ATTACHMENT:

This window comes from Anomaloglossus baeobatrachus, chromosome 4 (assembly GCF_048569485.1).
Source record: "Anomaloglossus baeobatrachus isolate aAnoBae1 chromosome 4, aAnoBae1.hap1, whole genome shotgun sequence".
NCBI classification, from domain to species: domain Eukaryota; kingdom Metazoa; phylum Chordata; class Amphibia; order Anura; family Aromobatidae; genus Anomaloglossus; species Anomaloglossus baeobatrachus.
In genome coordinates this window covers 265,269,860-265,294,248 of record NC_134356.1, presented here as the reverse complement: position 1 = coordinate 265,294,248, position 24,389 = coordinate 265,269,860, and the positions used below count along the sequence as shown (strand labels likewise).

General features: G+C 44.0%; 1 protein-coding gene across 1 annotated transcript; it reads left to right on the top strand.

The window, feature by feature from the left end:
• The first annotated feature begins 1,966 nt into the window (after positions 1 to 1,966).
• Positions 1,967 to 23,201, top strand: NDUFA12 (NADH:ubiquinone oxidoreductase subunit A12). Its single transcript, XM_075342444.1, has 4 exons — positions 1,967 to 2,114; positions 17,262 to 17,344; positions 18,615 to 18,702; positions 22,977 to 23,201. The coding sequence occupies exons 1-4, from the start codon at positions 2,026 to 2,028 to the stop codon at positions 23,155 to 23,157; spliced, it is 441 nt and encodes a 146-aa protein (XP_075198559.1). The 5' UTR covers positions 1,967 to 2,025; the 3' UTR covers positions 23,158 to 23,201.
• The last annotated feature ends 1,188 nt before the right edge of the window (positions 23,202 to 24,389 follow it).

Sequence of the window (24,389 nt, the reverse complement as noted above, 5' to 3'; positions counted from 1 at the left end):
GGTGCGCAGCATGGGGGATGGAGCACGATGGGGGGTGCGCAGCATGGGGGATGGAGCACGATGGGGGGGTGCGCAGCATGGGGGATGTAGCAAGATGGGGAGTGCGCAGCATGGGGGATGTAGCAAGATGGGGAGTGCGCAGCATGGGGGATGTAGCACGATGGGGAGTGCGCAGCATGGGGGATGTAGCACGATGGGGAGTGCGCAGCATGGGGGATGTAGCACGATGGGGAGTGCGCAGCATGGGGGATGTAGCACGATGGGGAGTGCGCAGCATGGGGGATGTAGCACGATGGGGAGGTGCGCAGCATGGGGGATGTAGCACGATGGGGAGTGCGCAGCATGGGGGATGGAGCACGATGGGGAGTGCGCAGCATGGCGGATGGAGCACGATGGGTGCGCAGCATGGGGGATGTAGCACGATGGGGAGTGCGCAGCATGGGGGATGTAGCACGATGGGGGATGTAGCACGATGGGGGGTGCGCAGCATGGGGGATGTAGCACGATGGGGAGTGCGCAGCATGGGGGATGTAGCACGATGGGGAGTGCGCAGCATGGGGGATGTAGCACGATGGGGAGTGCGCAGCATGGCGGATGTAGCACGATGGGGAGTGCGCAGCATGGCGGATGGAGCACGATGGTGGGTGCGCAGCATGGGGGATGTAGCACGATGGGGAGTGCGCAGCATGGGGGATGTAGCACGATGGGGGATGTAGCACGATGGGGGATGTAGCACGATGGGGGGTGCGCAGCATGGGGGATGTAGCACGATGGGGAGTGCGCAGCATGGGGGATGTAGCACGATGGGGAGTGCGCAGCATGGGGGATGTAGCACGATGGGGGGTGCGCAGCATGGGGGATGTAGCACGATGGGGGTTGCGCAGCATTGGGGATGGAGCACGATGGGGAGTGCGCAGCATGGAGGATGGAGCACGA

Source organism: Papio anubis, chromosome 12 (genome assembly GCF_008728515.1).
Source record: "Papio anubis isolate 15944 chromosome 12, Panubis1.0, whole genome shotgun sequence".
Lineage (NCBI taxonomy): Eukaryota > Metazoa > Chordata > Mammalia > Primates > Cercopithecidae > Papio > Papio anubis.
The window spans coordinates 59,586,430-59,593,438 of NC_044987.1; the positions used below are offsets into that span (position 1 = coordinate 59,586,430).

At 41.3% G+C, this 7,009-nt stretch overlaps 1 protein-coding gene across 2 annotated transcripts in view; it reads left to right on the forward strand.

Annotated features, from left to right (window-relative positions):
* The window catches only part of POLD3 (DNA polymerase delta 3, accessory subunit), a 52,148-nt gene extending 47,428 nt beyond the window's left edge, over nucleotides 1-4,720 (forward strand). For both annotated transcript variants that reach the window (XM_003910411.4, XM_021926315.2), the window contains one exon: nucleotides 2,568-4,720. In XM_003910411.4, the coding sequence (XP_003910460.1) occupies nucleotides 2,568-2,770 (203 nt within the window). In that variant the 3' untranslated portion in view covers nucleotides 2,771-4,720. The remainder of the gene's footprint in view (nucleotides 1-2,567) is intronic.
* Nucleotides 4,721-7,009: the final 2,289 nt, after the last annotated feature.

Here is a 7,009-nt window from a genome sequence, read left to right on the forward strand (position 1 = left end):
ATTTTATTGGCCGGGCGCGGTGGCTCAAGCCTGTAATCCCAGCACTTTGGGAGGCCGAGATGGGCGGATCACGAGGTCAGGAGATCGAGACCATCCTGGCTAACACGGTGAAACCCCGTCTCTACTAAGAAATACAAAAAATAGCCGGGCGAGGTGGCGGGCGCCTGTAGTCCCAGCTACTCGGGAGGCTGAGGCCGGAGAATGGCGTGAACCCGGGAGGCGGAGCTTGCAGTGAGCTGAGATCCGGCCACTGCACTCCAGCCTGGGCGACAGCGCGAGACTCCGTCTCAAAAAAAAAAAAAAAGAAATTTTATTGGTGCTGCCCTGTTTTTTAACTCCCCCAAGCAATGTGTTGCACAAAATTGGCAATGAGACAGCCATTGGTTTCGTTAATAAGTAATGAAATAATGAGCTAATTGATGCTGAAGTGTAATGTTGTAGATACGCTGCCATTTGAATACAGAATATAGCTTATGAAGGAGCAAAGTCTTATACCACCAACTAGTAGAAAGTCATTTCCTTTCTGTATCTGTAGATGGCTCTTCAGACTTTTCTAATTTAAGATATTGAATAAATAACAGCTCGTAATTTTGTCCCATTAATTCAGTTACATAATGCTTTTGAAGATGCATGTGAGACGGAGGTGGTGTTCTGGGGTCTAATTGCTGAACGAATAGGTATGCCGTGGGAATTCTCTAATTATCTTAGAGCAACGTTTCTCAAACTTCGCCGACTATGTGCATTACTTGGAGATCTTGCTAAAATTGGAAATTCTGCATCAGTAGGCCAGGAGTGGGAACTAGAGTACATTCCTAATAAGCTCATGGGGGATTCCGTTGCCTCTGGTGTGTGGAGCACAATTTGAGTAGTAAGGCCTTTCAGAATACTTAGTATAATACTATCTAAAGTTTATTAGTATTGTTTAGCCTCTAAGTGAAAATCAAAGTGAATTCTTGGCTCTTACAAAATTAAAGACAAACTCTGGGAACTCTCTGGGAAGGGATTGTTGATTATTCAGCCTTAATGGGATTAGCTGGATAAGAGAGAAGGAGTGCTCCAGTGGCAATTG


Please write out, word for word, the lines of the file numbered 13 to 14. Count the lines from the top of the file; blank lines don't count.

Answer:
Source record: "Papio anubis isolate 15944 chromosome 12, Panubis1.0, whole genome shotgun sequence".
Lineage (NCBI taxonomy): Eukaryota > Metazoa > Chordata > Mammalia > Primates > Cercopithecidae > Papio > Papio anubis.